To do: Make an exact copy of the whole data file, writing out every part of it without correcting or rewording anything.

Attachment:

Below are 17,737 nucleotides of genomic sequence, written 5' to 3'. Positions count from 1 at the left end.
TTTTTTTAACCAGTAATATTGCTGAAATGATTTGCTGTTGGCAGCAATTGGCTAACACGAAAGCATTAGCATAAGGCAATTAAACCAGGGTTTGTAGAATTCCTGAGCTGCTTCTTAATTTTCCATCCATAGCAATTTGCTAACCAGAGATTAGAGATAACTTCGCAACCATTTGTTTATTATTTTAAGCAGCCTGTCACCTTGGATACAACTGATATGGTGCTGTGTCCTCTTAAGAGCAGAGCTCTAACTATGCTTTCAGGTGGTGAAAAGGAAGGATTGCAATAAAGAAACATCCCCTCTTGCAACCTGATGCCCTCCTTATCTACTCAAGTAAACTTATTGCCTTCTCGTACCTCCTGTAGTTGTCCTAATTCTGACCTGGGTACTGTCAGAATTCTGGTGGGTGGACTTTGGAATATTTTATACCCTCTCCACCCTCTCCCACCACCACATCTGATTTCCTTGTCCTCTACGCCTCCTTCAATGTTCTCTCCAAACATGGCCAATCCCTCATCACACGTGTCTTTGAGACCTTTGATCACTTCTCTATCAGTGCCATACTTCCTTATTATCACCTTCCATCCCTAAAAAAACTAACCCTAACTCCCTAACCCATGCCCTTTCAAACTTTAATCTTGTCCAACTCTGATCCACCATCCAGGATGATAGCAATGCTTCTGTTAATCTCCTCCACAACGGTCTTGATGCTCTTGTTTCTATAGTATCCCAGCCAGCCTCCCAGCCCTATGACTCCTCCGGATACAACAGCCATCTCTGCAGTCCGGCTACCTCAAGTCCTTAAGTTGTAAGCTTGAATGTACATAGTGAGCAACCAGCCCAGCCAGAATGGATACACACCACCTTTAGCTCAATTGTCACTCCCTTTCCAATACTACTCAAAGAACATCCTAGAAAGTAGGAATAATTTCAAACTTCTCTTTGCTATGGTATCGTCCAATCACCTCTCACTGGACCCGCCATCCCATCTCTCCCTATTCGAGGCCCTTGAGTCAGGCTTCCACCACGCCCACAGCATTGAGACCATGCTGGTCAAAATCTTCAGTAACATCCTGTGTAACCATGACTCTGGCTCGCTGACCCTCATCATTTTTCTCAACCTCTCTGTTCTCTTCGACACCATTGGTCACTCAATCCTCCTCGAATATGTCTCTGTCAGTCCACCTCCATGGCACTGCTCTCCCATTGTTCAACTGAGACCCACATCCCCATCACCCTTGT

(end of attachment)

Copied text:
Below are 17,737 nucleotides of genomic sequence, written 5' to 3'. Positions count from 1 at the left end.
TTTTTTTAACCAGTAATATTGCTGAAATGATTTGCTGTTGGCAGCAATTGGCTAACACGAAAGCATTAGCATAAGGCAATTAAACCAGGGTTTGTAGAATTCCTGAGCTGCTTCTTAATTTTCCATCCATAGCAATTTGCTAACCAGAGATTAGAGATAACTTCGCAACCATTTGTTTATTATTTTAAGCAGCCTGTCACCTTGGATACAACTGATATGGTGCTGTGTCCTCTTAAGAGCAGAGCTCTAACTATGCTTTCAGGTGGTGAAAAGGAAGGATTGCAATAAAGAAACATCCCCTCTTGCAACCTGATGCCCTCCTTATCTACTCAAGTAAACTTATTGCCTTCTCGTACCTCCTGTAGTTGTCCTAATTCTGACCTGGGTACTGTCAGAATTCTGGTGGGTGGACTTTGGAATATTTTATACCCTCTCCACCCTCTCCCACCACCACATCTGATTTCCTTGTCCTCTACGCCTCCTTCAATGTTCTCTCCAAACATGGCCAATCCCTCATCACACGTGTCTTTGAGACCTTTGATCACTTCTCTATCAGTGCCATACTTCCTTATTATCACCTTCCATCCCTAAAAAAACTAACCCTAACTCCCTAACCCATGCCCTTTCAAACTTTAATCTTGTCCAACTCTGATCCACCATCCAGGATGATAGCAATGCTTCTGTTAATCTCCTCCACAACGGTCTTGATGCTCTTGTTTCTATAGTATCCCAGCCAGCCTCCCAGCCCTATGACTCCTCCGGATACAACAGCCATCTCTGCAGTCCGGCTACCTCAAGTCCTTAAGTTGTAAGCTTGAATGTACATAGTGAGCAACCAGCCCAGCCAGAATGGATACACACCACCTTTAGCTCAATTGTCACTCCCTTTCCAATACTACTCAAAGAACATCCTAGAAAGTAGGAATAATTTCAAACTTCTCTTTGCTATGGTATCGTCCAATCACCTCTCACTGGACCCGCCATCCCATCTCTCCCTATTCGAGGCCCTTGAGTCAGGCTTCCACCACGCCCACAGCATTGAGACCATGCTGGTCAAAATCTTCAGTAACATCCTGTGTAACCATGACTCTGGCTCGCTGACCCTCATCATTTTTCTCAACCTCTCTGTTCTCTTCGACACCATTGGTCACTCAATCCTCCTCGAATATGTCTCTGTCAGTCCACCTCCATGGCACTGCTCTCCCATTGTTCAACTGAGACCCACATCCCCATCACCCTTGT